Then, there is the subject of Israeli casualties. Slowly, the Israeli military is releasing information about the number of soldiers killed and wounded in Gaza.Today, for example, the Israeli newspaper Haaretz cited the Israeli army as saying that over 1,000 Israeli soldiers were wounded in the ground fighting in Gaza, out of which 202 are critically wounded.

The number has to be higher, and not just because of Al-Qassam’s documented evidence of hundreds of Israeli tanks and other military vehicles being hit or blown up.

On November 23, the Israeli Disabled Veterans Organisation said that 1,600 Israeli soldiers have been permanently disabled as a result of the war, in addition to thousands more who are suffering from post-traumatic stress disorder. Permanent disability could only mean one out of three things: a serious injury, a debilitating injury, or both.

With all this in mind, it is hard to fathom Israel’s enthusiasm to return to the battlefield with gusto, as promised by Gantz.

The battlefield is once again proving to be the ultimate test, according to which victory and defeat are being defined, on both sides of this deadly struggle.

While Palestinians know fully what they are fighting for, the Israelis seem to be motivated by revenge, which must have, to some extent, been satisfied, considering that they have killed well over 15,000 mostly innocent civilians. (The number will grow by several thousand due to Palestinians missing under the rubble.)

Moreover, military victories only count if they are joined by a political and strategic victory. Out of these three potential victories, Israel has, so far, achieved nil.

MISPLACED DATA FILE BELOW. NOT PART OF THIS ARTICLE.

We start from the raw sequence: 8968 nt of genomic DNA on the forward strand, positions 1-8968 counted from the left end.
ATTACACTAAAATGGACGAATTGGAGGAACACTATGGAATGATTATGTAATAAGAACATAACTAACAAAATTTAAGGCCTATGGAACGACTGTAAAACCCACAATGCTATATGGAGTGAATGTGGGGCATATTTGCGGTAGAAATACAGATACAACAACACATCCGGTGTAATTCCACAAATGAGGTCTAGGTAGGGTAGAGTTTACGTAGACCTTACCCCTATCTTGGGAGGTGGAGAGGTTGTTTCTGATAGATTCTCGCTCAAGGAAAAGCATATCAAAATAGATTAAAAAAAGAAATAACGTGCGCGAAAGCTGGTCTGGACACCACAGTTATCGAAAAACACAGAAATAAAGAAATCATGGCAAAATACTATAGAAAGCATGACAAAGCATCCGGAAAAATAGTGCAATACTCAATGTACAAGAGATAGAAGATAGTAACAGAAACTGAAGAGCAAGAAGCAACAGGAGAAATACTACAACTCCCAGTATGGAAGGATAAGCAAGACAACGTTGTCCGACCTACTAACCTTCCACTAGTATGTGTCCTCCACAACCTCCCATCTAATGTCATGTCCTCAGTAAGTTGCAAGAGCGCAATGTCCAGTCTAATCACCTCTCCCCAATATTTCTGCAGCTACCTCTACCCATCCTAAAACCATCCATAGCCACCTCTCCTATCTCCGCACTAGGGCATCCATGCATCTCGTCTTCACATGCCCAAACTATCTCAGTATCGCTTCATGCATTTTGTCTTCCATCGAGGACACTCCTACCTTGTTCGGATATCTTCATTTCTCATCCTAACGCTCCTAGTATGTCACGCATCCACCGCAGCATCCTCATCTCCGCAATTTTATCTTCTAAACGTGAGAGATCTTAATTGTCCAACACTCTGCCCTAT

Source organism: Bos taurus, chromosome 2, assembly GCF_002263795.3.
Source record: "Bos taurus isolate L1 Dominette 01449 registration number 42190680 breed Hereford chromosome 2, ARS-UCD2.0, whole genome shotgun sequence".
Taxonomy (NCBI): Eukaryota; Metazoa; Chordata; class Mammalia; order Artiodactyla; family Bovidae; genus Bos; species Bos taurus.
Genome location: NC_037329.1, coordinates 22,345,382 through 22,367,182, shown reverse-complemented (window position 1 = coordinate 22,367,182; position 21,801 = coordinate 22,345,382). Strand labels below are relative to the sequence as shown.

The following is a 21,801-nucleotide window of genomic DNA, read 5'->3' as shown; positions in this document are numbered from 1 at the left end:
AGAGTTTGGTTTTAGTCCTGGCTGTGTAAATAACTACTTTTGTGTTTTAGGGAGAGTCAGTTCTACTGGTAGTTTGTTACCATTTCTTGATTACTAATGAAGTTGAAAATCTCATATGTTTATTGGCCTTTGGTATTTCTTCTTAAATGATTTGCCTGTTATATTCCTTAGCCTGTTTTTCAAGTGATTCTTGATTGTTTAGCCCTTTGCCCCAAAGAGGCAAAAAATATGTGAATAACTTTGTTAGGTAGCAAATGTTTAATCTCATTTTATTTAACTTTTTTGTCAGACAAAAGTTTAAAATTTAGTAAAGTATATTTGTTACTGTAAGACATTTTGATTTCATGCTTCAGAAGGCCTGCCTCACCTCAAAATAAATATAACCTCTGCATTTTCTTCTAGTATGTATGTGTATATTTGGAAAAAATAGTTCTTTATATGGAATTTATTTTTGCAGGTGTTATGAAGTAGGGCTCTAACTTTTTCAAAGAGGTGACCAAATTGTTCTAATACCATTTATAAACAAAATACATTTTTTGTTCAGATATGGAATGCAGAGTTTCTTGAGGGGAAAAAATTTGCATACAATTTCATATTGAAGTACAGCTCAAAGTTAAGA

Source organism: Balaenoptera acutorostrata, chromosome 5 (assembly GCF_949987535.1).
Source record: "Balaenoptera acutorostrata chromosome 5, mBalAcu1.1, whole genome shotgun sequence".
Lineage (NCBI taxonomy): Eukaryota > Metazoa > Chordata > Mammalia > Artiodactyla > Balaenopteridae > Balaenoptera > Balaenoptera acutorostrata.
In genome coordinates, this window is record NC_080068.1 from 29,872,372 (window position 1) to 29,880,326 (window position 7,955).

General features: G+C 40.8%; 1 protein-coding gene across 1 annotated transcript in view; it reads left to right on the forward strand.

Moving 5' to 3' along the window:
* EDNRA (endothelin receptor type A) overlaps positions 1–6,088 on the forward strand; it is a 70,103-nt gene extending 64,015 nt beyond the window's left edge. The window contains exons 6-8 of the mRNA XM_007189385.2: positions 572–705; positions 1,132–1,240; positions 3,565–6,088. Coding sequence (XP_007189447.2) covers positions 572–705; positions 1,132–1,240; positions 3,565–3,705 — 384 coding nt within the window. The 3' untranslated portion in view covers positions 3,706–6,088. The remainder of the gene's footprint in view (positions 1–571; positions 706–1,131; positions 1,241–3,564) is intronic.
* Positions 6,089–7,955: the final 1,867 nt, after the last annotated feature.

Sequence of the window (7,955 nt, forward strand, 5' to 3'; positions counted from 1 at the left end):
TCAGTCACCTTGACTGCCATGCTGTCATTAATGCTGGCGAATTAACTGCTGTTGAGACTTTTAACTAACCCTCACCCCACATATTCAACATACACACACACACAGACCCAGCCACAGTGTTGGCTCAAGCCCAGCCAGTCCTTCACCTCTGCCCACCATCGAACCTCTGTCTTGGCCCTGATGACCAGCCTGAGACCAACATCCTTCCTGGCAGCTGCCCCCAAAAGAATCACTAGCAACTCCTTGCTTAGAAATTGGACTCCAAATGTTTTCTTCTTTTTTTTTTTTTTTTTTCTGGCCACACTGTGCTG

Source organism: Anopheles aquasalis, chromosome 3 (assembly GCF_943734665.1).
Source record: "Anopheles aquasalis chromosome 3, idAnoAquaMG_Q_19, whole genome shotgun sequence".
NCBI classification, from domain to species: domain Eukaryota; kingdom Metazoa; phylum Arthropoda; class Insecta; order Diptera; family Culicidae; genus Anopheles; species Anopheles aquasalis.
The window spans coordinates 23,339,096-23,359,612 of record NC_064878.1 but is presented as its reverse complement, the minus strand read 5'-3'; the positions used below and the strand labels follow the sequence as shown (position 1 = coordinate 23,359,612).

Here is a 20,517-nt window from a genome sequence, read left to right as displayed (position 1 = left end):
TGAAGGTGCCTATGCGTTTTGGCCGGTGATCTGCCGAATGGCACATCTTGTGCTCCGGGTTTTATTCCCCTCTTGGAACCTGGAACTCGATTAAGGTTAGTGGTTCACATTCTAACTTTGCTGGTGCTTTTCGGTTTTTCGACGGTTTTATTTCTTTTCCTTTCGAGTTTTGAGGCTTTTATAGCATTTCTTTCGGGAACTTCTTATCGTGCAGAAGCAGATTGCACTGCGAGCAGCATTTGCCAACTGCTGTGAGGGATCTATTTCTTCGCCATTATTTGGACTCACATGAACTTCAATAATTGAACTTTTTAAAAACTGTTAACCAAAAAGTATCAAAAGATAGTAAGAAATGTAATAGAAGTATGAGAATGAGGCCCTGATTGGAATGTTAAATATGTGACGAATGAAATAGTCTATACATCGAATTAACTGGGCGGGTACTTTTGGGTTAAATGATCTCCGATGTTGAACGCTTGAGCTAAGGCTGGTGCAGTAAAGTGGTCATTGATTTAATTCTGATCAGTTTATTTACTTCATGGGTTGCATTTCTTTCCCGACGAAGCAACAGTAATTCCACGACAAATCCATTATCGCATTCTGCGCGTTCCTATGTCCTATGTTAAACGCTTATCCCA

And this is why CIA Chief William Burns is currently in Doha, Qatar, to talk about a “more expansive deal”.

“Expansive deal” could only mean a comprehensive prisoner swap and ending the Israeli war on Gaza, simply because Hamas would not agree to releasing all Israelis held in Gaza without assurances that the war will be over.

But if that takes place, only one interpretation is possible: Palestinians have won, Israel has lost. And this is why US Secretary of State, Antony Blinken, is planning yet another visit to the Middle East.

Unlike Burns, Blinken wants to talk politics, specifically how to manage the final chapter in the Israeli war to help Tel Aviv save face.

Sure, he will talk about what to do with Gaza once Hamas is defeated, but he should know that that scenario is no longer applicable, and that the chances of it taking place are as unlikely as Israel winning this war.

Only time will tell how Blinken and his friends in Washington and Tel Aviv will try to brand, or perhaps rebrand, the Israeli war on Gaza, to justify its failure to achieve any of its initially declared objectives.

For the Palestinian Resistance in the destroyed Gaza Strip, however, they feel that they are one step closer to clinching the first actual military victory over Israel in a so-called conflict that has extended for over 75 years.

Considering the reality on the ground at the moment, the Palestinian assessment seems to be fully justified.

Dr Ramzy Baroud is a journalist, author and the Editor of The Palestine Chronicle. He is the author of six books. His latest book, co-edited with Ilan Pappé, is ‘Our Vision for Liberation: Engaged Palestinian Leaders and Intellectuals Speak Out’. Baroud is a Non-resident Senior Research Fellow at the Centre for Islam and Global Affairs (CIGA). His website is

Romana Rubeo is an Italian writer and the managing editor of The Palestine Chronicle. Her articles appeared in many online newspapers and academic journals. She holds a Master’s Degree in Foreign Languages and Literature and specialises in audio-visual and journalism translation.

This article was first published on The Palestine Chronicle